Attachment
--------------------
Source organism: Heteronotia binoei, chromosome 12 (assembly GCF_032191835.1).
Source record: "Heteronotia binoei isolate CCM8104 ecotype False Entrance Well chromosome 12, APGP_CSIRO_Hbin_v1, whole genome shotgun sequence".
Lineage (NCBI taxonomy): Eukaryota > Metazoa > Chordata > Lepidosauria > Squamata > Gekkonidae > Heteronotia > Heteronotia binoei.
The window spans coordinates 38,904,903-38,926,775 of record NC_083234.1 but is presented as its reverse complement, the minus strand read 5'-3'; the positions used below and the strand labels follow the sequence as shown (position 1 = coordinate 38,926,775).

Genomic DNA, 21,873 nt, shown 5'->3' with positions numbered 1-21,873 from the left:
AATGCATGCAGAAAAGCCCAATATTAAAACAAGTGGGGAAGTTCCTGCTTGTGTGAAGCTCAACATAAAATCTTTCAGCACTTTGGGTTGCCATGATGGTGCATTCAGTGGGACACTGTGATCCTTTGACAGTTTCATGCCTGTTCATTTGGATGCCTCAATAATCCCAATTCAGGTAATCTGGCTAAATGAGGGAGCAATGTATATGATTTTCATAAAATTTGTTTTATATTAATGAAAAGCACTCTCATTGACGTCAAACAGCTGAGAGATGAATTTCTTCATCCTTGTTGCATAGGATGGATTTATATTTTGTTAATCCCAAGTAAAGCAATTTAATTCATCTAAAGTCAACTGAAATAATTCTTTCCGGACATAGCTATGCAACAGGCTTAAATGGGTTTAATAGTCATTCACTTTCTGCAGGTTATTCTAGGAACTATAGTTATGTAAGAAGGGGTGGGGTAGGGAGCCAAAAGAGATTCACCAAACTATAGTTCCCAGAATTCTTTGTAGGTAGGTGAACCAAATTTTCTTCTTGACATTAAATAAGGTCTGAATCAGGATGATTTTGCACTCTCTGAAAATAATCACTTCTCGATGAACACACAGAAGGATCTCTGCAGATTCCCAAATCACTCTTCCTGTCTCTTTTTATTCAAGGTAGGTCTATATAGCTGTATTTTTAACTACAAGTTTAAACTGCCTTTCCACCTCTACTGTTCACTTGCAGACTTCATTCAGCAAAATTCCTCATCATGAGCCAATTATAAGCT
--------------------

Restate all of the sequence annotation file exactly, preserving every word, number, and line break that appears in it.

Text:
Source organism: Heteronotia binoei, chromosome 12 (assembly GCF_032191835.1).
Source record: "Heteronotia binoei isolate CCM8104 ecotype False Entrance Well chromosome 12, APGP_CSIRO_Hbin_v1, whole genome shotgun sequence".
Lineage (NCBI taxonomy): Eukaryota > Metazoa > Chordata > Lepidosauria > Squamata > Gekkonidae > Heteronotia > Heteronotia binoei.
The window spans coordinates 38,904,903-38,926,775 of record NC_083234.1 but is presented as its reverse complement, the minus strand read 5'-3'; the positions used below and the strand labels follow the sequence as shown (position 1 = coordinate 38,926,775).

Genomic DNA, 21,873 nt, shown 5'->3' with positions numbered 1-21,873 from the left:
AATGCATGCAGAAAAGCCCAATATTAAAACAAGTGGGGAAGTTCCTGCTTGTGTGAAGCTCAACATAAAATCTTTCAGCACTTTGGGTTGCCATGATGGTGCATTCAGTGGGACACTGTGATCCTTTGACAGTTTCATGCCTGTTCATTTGGATGCCTCAATAATCCCAATTCAGGTAATCTGGCTAAATGAGGGAGCAATGTATATGATTTTCATAAAATTTGTTTTATATTAATGAAAAGCACTCTCATTGACGTCAAACAGCTGAGAGATGAATTTCTTCATCCTTGTTGCATAGGATGGATTTATATTTTGTTAATCCCAAGTAAAGCAATTTAATTCATCTAAAGTCAACTGAAATAATTCTTTCCGGACATAGCTATGCAACAGGCTTAAATGGGTTTAATAGTCATTCACTTTCTGCAGGTTATTCTAGGAACTATAGTTATGTAAGAAGGGGTGGGGTAGGGAGCCAAAAGAGATTCACCAAACTATAGTTCCCAGAATTCTTTGTAGGTAGGTGAACCAAATTTTCTTCTTGACATTAAATAAGGTCTGAATCAGGATGATTTTGCACTCTCTGAAAATAATCACTTCTCGATGAACACACAGAAGGATCTCTGCAGATTCCCAAATCACTCTTCCTGTCTCTTTTTATTCAAGGTAGGTCTATATAGCTGTATTTTTAACTACAAGTTTAAACTGCCTTTCCACCTCTACTGTTCACTTGCAGACTTCATTCAGCAAAATTCCTCATCATGAGCCAATTATAAGCT